Thanks to the trial, the poem became notorious, infamous even, all thanks to the controversy surrounding it, not unlike today’s vapid media-hungry trolls trying to be famous for fame’s sake. That analogy should not be used though in context to this. No one is shocked anymore and a poem like this calibre, even itself released today would barely cause a ripple.
Jeff Daniels, closely associated in my mind as the comedy double act with Jim Carrey, plays a character witness University Professor so stubborn and so ignorant that you wish for more serious roles for Daniels in the future. If memory serves correct, he considers the poem “crude, and without literary merit” to which Hamm shoots his blatant ignorance down on the notion that, like most occurrences today, had not actually spent much time to consider it properly. It reminds me of people who complain about television shows nowadays when their finger could clearly just change the channel!
Throughout Franco’s greyscale oratory, we are treated to colour CGI animation with vivid spirited use of Van Gogh and other visuals to guide what could have been a quite boring wordy segment along, allowing you to visualise elements of the poem. However, you would hope that an animation would use the words of the poem as reference, as some of it was visually striking but also distracting from the words. There was shades of the film Metropolis, an obvious influence, but it made sense.
The film is cleverly edited due to the fact that the poem in itself is very long, the repetition of lines add to the importance of such words, profane or otherwise. Treat Williams playing another more enlightened Professor adds when asked about merit and how it would read if other words were replaced states,”You cannot translate poetry into prose, that’s why it’s poetry”.
Bob Balaban, a rather liberal and composed judge and possibly far too laissez faire in Frisco, acquits this poem stating that this would lead to “….greater liberality of poems of it’s type” which ultimately it has, in all types of media. It is an example of the freedom we afford ourselves today that nobody had in past decades. British justice would have outrightly banned it, not unlike A Clockwork Orange was banned to the British public — but either way it would only have stoked the fire of controversy and need. You don’t get a sense of the seismic event but it was certainly a milestone on the road to overcoming censorship and our rights to free speech.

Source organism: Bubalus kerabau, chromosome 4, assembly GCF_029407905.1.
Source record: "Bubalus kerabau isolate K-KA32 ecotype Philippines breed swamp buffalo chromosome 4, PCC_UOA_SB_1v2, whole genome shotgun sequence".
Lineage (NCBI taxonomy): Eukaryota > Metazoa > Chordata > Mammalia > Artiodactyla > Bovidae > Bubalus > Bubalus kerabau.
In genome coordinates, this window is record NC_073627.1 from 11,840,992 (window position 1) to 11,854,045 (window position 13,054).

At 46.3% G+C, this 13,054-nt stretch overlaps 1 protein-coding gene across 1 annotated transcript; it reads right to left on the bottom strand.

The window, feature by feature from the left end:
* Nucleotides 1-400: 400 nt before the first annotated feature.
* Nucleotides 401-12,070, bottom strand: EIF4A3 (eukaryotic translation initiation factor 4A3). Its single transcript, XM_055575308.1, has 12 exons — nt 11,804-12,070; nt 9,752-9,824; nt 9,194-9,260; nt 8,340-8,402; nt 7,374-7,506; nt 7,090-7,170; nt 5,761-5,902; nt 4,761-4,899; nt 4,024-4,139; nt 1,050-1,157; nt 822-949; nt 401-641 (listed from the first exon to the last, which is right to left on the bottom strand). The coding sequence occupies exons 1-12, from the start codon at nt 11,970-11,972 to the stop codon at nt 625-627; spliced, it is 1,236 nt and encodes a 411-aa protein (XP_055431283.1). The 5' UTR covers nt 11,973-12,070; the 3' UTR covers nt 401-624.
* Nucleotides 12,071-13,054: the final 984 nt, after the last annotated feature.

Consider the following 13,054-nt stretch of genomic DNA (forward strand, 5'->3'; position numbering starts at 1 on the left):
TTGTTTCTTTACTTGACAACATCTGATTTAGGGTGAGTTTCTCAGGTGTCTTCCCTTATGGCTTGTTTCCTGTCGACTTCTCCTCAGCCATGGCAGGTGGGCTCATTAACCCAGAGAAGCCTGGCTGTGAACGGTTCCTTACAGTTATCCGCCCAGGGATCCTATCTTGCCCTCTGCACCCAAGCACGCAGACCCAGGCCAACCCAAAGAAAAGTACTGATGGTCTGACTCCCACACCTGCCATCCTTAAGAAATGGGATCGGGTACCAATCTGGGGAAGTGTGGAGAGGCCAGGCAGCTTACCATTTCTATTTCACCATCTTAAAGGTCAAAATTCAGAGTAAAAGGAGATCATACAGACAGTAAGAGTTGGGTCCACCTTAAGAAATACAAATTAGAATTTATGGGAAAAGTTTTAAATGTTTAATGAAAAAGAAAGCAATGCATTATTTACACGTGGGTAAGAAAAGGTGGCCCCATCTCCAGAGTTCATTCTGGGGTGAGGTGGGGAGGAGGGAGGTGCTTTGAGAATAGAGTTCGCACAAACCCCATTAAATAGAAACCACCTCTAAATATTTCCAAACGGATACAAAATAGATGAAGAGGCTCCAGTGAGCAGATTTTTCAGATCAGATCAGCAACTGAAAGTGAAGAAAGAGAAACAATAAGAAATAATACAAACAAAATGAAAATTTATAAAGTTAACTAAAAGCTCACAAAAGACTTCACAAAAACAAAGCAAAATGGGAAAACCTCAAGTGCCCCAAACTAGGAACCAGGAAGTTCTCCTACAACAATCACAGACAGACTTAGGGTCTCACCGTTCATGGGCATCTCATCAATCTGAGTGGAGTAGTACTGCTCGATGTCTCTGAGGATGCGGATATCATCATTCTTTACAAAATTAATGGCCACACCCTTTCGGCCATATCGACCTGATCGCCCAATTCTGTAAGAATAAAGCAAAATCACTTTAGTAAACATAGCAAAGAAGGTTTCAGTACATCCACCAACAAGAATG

One problem with the film, is that the courtroom scene and the interviews with Ginsberg are based on transcripts of the events, which leads to this re-performance, leaving it rather conservative in the portrayal. Franco plays Ginsberg straight. Had he played it drunk as Ginsberg was allegedly, which he is perfectly capable as an ‘actor’, it may have been a far superior depiction.
I relish this film in the same vein as American: The Bill Hicks Story and Gonzo: The Life and Work of Hunter S. Thompson in the sudden rash of biopics of underground alternative icons given the documentary-style treatment. Inventive in its content and engrossing and immersive as it can be, this film may not get to the emotional core or gut of Allen Ginsberg, but it offered me a snapshot of what I’ve missed and can only guide me into further research. Some more depth to this film is attributed to the film with its Executive Producer in Gus Van Sant, director of My Own Private Idaho, which accentuates the credibility of the production as a whole thanks somewhat to Van Sant’s knowledge and expertise.
It is best described in a sense by critic Marjorie Baumgarten: “Howl is a must-see for Beat freaks and poetry geeks but might not be an enriching experience for newcomers to Ginsberg,” which stands true to those of the sort that actively enjoy poetry or prose, without being pedantic or overly snobbish over ‘literature’ — which we know does happen.
This was seminal work of the 1950s that is trying to relate to an audience of today. Therefore it makes sense as an indie film and never as a multi-million dollar production. Franco was an adequate enough ‘name’ at the moment to sell this piece and for all and any of it flaws would sit happily in my growing collection. Seeing this film in an arthouse cinema which it richly deserves adds to the ambiance and experience. Given my relative similar age to Ginsberg at that point, I can attribute my need for further literary eduction, but we can only hope it opens up the eyes of the youth now to another literary world outside of digital technology. Maybe not…